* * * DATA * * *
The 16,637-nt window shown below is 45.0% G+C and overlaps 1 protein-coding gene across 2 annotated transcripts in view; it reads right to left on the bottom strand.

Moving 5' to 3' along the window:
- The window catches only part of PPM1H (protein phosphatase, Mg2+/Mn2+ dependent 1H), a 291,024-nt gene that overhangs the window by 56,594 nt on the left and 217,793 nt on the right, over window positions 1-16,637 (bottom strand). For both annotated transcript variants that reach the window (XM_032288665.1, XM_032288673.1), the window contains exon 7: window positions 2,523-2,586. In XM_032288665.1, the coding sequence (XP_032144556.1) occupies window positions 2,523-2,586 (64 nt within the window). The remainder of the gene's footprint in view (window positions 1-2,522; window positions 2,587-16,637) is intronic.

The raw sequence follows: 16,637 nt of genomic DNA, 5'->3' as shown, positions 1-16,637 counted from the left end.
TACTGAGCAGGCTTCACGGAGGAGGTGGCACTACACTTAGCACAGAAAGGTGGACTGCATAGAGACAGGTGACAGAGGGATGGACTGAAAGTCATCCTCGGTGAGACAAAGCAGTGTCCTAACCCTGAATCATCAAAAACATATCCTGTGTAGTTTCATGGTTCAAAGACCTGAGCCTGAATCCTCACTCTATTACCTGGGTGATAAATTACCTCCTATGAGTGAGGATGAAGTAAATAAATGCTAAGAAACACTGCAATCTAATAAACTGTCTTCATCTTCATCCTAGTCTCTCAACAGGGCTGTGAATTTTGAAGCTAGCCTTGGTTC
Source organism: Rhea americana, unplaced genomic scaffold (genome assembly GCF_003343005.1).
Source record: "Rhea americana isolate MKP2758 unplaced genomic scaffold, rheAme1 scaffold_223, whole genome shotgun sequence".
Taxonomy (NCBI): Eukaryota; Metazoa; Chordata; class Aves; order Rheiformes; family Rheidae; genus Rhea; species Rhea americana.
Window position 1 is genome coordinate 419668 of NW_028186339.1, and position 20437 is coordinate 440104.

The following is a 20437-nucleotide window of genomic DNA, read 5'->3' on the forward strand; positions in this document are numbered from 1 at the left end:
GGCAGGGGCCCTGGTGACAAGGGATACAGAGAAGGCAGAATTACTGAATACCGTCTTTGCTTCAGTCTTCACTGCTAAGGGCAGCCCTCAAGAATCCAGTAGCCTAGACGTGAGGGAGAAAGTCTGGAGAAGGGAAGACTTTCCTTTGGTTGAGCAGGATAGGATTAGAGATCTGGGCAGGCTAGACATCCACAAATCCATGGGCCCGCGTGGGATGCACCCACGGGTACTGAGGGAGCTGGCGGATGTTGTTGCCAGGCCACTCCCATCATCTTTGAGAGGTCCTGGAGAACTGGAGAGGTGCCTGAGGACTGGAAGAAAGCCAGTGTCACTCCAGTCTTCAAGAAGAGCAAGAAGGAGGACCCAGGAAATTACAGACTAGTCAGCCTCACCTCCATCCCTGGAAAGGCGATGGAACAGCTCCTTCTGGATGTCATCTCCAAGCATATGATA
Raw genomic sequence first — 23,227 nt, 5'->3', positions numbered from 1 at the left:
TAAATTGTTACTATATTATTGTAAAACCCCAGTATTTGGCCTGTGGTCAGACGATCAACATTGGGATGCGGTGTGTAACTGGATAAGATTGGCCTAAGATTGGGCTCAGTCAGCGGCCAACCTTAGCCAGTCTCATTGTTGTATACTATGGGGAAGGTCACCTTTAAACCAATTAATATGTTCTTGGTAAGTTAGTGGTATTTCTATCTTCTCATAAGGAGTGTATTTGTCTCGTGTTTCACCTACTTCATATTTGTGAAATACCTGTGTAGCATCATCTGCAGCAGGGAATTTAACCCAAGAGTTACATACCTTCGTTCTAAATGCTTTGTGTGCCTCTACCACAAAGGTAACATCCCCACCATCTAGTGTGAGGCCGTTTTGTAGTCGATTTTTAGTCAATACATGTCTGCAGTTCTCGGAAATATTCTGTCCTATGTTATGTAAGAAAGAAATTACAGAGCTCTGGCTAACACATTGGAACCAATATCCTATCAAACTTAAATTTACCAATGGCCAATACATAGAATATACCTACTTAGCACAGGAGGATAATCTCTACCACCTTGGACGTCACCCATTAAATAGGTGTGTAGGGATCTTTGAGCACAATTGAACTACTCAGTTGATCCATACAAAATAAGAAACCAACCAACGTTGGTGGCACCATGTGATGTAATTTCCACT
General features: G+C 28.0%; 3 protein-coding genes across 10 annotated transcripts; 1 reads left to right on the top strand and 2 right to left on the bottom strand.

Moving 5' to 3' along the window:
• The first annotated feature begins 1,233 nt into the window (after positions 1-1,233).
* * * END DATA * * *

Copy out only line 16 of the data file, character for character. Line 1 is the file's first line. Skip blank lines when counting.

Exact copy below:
• The first annotated feature begins 1,233 nt into the window (after positions 1-1,233).